April 17

Increasing the Effectiveness of Anti-Money Laundering and Counter-Terrorist Financing Efforts Both Home and Abroad

MoneyFollowing 9/11, the United States realized that to better target terrorist networks and organized crime syndicates, a stronger anti-money laundering (AML) system needed to be implemented. This resulted in the USA Patriot Act including measures which required all financial institutions to implement effective AML programs to help fortify U.S. counter-terrorist financing (CTF) efforts. This effort was spearheaded by amendments to the Bank Secrecy Act (BSA) of 1970 under provisions included in Title III of the USA Patriot Act (USC 5311, 5330, 5331). These provisions basically expanded the size and scope of the Financial Crimes Enforcement Network (FinCEN) and officially merged the organization with the Department of Treasury.

FinCen was tasked with partnering with financial institutions and law enforcement agencies to detect indications of money laundering and terrorist financing, and resulted in many financial institutions creating Financial Intelligence Units (FIU) dedicated to this purpose. The Patriot Act requires that all Future Commission Merchants (FCMs), Introducing Brokers (IBs), Commodity Pool Operators (CPOs) and Commodity Trading Advisors (CTAs) establish AML programs and report to FinCEN regarding any financial transactions deemed to be suspicious under new regulations. This requirement led to the creation of the Web Based Currency and Baking Retrieval System (WebCBRS) in April 2010 and its replacement FinCEN Query in september 2012, which allows law enforcement and financial institutions a resource for “research in tax cases, tracking money laundering activities, investigative leads, and intelligence for the tracking of currency flows, corroborating information, and probative evidence” (Internal Revenue Service, 2010). The FinCEN Query database also allows users to generate (Suspicious Activity Reports (SARs), Currency Transaction Reports (CTRs), the Designation of Exempt Person (DOEP) and Registered Money Service Business (RMSB).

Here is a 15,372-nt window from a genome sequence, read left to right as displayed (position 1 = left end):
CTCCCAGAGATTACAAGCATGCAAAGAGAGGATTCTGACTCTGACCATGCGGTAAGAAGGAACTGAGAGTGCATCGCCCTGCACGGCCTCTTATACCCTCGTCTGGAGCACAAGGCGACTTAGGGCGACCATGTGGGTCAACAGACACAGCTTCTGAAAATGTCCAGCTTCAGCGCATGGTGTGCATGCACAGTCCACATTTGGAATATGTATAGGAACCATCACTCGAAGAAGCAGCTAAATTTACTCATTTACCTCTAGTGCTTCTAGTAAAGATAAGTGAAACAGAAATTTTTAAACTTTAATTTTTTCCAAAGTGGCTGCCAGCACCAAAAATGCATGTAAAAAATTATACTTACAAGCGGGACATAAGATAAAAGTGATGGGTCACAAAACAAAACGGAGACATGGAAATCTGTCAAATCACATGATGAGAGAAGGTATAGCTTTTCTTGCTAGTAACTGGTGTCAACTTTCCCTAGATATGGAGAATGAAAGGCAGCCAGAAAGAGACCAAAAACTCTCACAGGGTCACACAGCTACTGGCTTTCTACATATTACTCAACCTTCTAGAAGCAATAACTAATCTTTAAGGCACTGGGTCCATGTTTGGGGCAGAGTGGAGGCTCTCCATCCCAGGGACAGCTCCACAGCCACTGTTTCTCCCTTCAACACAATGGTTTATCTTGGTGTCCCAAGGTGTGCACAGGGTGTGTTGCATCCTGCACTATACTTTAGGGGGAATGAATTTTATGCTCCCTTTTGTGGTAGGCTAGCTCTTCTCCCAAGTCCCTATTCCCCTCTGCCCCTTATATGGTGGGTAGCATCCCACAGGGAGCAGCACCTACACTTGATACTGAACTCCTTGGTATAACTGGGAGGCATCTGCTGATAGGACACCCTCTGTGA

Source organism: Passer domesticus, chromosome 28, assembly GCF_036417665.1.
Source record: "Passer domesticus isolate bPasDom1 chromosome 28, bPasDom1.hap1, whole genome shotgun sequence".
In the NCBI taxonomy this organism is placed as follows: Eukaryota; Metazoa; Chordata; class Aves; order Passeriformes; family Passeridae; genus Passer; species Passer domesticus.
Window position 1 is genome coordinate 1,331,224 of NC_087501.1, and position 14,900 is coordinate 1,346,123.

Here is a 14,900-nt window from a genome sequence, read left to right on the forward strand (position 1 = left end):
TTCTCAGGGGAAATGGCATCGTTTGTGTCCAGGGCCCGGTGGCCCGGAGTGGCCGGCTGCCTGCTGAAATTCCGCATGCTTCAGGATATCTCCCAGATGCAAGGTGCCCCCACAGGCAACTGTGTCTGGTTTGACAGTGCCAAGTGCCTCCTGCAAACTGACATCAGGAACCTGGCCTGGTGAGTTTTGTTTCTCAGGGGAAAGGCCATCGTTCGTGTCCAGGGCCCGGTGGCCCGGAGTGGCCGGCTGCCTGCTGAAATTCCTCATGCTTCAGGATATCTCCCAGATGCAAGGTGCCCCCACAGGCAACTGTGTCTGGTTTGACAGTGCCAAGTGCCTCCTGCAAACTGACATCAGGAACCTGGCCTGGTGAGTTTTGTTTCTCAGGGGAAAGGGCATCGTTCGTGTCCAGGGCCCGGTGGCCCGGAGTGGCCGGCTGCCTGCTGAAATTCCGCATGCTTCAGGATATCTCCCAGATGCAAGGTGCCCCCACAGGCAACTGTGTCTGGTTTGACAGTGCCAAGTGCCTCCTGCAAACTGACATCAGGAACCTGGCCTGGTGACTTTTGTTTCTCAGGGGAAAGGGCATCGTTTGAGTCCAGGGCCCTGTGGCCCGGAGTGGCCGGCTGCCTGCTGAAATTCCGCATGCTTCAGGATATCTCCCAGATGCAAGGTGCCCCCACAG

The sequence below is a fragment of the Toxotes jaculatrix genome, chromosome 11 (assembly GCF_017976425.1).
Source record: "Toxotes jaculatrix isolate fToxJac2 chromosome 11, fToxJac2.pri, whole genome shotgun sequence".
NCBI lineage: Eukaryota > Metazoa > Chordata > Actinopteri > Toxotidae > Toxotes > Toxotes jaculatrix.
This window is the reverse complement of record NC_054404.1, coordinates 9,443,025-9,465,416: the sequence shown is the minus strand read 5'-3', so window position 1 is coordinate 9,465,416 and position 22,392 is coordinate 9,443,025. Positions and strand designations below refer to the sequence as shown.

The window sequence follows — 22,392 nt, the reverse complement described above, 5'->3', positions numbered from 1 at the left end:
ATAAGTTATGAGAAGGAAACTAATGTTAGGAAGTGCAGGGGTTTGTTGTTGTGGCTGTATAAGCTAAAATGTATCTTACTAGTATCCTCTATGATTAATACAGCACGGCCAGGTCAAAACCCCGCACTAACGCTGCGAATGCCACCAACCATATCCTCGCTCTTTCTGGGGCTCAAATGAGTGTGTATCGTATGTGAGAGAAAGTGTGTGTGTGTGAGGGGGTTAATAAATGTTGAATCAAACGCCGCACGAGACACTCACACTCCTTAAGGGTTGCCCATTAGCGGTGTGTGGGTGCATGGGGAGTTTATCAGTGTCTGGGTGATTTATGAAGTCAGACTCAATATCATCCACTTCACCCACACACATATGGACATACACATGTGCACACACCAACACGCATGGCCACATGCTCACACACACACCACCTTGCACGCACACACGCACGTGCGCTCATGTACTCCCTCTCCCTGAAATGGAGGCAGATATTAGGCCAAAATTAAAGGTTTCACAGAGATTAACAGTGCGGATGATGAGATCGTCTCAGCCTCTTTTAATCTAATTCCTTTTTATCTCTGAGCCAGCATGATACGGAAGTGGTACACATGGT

In addition to FinCen, the Department of Treasury also developed the Terrorist Finance Tracking Program (TFTP) (which collects data from the Society for Worldwide Interbank Financial Telecommunication (SWIFT)) in order to effectively target terrorist organizations by tracking the flow of money; allowing law enforcement to map these networks and identify key targets.

Another international effort to target terrorist financing and money laundering effort on a global scale has taken place within the Financial Action Task Force (FATF)/Groupe d’action financière (GAFI); an organization created in 1989 to ensure that member states implement and maintain effective AML measures on the domestic level. This organization has, over time, revised its recommendations to address new phenomenon such as terrorist financing and now the FATF focuses both on the implementation of domestic AML and CTF measures.